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Black BOURBON History Month

Updated: Mar 31, 2021

DBC Newsletter 2/19/2021 Black History


When you think about the cocktail scene and mixologists today, the image that often pops into your head is a curly mustached hipster wearing the vintage hat and his grandad's suspenders. But for Black History Month, I'm highlighting the Black bartenders that led in the industry in its infancy as bar culture was taking off in America.

We started the month off discussing Tom Bullock, who is credited with inventing the Old Fashioned cocktail and honed his bartending repertoire at the Pendennis Club in Louisville, KY.

Tom Bullock

He published the first cocktail book written by a Black American in 1917 titled The Ideal Bartender, with a foreword by none other than George Herbert Walker—grandfather of President Bush 41. Bullock was born in the generation after Emancipation, and while he faced racism, he had forebearers who rose to prominence despite not even having their own freedom.

John Dabney

John "Hail Storm" Dabney was a Richmond bartender extraordinaire who purchased his wife's freedom off the tips he earned making his famous Mint Juleps.

John Dabney

Born an enslaved man to the DeJarnettes of Richmond, VA in the 1820s, Dabney worked in the kitchen as a child and alongside the bartending and catering staff. There he developed a taste for food and spirits, and it served him well. He went on to work at the restaurant owned by members of the DeJarnette family, and he eventually became head waiter at age 18. Dabney moved on to work at the Columbian Hotel, blocks away from the Capitol, where his mint juleps became as famous as his charming banter behind the bar.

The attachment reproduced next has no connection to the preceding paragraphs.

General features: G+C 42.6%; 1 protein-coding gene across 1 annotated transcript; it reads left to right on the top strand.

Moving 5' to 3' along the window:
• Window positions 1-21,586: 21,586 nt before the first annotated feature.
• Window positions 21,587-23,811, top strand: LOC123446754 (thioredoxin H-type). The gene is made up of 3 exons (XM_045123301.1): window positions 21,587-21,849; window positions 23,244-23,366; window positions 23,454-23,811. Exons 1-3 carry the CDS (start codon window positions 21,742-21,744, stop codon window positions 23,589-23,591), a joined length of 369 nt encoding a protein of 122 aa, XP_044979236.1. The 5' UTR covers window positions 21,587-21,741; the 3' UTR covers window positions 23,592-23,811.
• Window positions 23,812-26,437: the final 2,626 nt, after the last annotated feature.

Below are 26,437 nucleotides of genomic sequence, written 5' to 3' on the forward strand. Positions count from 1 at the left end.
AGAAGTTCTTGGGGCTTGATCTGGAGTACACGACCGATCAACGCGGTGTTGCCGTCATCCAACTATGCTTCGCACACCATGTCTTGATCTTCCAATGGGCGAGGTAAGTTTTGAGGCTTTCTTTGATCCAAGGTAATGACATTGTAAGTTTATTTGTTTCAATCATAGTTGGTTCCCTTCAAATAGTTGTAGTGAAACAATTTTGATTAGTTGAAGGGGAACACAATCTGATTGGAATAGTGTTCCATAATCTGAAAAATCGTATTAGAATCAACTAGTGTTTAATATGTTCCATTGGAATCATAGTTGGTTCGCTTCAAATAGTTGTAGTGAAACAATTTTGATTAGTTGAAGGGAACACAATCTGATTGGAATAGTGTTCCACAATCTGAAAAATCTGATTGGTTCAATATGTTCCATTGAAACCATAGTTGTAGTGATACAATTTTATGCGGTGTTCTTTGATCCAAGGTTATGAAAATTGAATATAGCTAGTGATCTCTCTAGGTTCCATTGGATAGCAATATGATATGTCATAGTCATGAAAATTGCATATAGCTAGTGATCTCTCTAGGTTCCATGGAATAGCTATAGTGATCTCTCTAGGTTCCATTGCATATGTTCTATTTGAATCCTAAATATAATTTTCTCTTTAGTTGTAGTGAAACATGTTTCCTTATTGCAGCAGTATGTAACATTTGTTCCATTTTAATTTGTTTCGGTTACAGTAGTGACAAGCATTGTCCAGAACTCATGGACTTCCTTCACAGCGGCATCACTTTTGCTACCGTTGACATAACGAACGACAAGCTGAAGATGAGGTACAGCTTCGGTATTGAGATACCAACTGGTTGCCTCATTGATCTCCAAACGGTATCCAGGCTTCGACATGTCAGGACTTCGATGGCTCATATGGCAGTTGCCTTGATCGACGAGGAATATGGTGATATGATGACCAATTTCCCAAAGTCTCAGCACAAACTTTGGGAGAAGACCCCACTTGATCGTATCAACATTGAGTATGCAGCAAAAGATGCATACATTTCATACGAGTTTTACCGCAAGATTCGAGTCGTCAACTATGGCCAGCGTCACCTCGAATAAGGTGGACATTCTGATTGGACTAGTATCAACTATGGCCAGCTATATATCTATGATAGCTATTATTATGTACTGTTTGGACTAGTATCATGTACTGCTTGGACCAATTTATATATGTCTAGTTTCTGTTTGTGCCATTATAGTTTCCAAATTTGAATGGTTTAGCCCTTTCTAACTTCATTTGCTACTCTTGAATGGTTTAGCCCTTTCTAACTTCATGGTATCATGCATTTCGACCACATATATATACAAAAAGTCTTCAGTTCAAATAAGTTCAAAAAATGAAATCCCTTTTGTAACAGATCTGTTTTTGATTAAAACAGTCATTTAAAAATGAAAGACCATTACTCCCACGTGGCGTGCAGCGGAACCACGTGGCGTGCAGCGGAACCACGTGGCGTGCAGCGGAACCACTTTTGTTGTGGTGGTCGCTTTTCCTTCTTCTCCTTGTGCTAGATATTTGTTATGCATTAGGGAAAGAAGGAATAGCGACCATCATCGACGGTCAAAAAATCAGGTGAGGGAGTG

What was the magic? He'd take blocks of ice that were shipped in, and used a carpenter's plane to shave it into frosty mounds. Add to that whiskey, sugar, and fresh mint and you have his famous "Hail Storm" julep! He was even recognized by the city of Richmond with an engraved silver cup for his "Champion Juleps". Dabney also worked at other resorts and hotels like Sweet Springs, Ballard House, and Exchange Hotel. Sweet Springs continued to serve the "Julep a la Dabney" for years, always presented in a tall silver goblet with a silver straw and garnished with fruits and flowers to leisure guests just like Dabney did.